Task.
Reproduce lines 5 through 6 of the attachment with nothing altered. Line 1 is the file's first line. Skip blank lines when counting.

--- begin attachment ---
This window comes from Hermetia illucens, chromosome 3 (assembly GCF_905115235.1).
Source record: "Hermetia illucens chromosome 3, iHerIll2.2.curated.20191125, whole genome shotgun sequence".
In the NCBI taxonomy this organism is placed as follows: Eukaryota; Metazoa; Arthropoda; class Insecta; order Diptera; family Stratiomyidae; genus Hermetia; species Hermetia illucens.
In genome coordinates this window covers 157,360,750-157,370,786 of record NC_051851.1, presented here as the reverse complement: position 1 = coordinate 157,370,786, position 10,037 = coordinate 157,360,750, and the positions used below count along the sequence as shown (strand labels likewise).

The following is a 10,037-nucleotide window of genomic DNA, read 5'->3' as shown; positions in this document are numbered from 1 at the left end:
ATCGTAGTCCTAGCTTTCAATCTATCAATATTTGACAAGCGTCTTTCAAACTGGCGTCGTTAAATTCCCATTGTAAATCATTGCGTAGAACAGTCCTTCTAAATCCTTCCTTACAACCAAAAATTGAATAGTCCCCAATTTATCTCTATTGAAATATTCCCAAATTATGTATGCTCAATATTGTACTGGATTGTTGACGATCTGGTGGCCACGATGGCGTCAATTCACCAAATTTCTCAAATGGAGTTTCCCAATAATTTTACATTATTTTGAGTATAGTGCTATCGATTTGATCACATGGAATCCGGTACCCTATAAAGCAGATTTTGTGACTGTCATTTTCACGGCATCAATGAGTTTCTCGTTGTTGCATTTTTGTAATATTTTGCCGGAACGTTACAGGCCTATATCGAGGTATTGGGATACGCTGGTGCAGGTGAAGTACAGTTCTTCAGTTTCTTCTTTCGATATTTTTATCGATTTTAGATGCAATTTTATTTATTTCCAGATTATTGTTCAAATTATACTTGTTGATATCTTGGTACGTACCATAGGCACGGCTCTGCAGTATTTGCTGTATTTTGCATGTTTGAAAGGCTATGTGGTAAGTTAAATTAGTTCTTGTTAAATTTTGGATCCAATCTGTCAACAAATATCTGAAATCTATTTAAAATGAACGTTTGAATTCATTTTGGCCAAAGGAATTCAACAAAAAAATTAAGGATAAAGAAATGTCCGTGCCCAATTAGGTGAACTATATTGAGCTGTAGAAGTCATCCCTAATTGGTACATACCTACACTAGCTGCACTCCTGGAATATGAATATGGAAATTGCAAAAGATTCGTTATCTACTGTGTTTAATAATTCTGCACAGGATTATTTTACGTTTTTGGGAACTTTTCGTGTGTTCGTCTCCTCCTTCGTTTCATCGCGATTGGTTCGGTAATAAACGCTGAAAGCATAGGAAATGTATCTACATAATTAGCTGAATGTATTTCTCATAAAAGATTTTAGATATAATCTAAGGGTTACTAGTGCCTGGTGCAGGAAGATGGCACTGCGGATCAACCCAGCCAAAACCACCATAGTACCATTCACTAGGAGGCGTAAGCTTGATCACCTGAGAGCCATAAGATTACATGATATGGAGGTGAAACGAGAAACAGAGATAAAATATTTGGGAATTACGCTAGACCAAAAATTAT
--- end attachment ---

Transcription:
The following is a 10,037-nucleotide window of genomic DNA, read 5'->3' as shown; positions in this document are numbered from 1 at the left end:
ATCGTAGTCCTAGCTTTCAATCTATCAATATTTGACAAGCGTCTTTCAAACTGGCGTCGTTAAATTCCCATTGTAAATCATTGCGTAGAACAGTCCTTCTAAATCCTTCCTTACAACCAAAAATTGAATAGTCCCCAATTTATCTCTATTGAAATATTCCCAAATTATGTATGCTCAATATTGTACTGGATTGTTGACGATCTGGTGGCCACGATGGCGTCAATTCACCAAATTTCTCAAATGGAGTTTCCCAATAATTTTACATTATTTTGAGTATAGTGCTATCGATTTGATCACATGGAATCCGGTACCCTATAAAGCAGATTTTGTGACTGTCATTTTCACGGCATCAATGAGTTTCTCGTTGTTGCATTTTTGTAATATTTTGCCGGAACGTTACAGGCCTATATCGAGGTATTGGGATACGCTGGTGCAGGTGAAGTACAGTTCTTCAGTTTCTTCTTTCGATATTTTTATCGATTTTAGATGCAATTTTATTTATTTCCAGATTATTGTTCAAATTATACTTGTTGATATCTTGGTACGTACCATAGGCACGGCTCTGCAGTATTTGCTGTATTTTGCATGTTTGAAAGGCTATGTGGTAAGTTAAATTAGTTCTTGTTAAATTTTGGATCCAATCTGTCAACAAATATCTGAAATCTATTTAAAATGAACGTTTGAATTCATTTTGGCCAAAGGAATTCAACAAAAAAATTAAGGATAAAGAAATGTCCGTGCCCAATTAGGTGAACTATATTGAGCTGTAGAAGTCATCCCTAATTGGTACATACCTACACTAGCTGCACTCCTGGAATATGAATATGGAAATTGCAAAAGATTCGTTATCTACTGTGTTTAATAATTCTGCACAGGATTATTTTACGTTTTTGGGAACTTTTCGTGTGTTCGTCTCCTCCTTCGTTTCATCGCGATTGGTTCGGTAATAAACGCTGAAAGCATAGGAAATGTATCTACATAATTAGCTGAATGTATTTCTCATAAAAGATTTTAGATATAATCTAAGGGTTACTAGTGCCTGGTGCAGGAAGATGGCACTGCGGATCAACCCAGCCAAAACCACCATAGTACCATTCACTAGGAGGCGTAAGCTTGATCACCTGAGAGCCATAAGATTACATGATATGGAGGTGAAACGAGAAACAGAGATAAAATATTTGGGAATTACGCTAGACCAAAAATTAT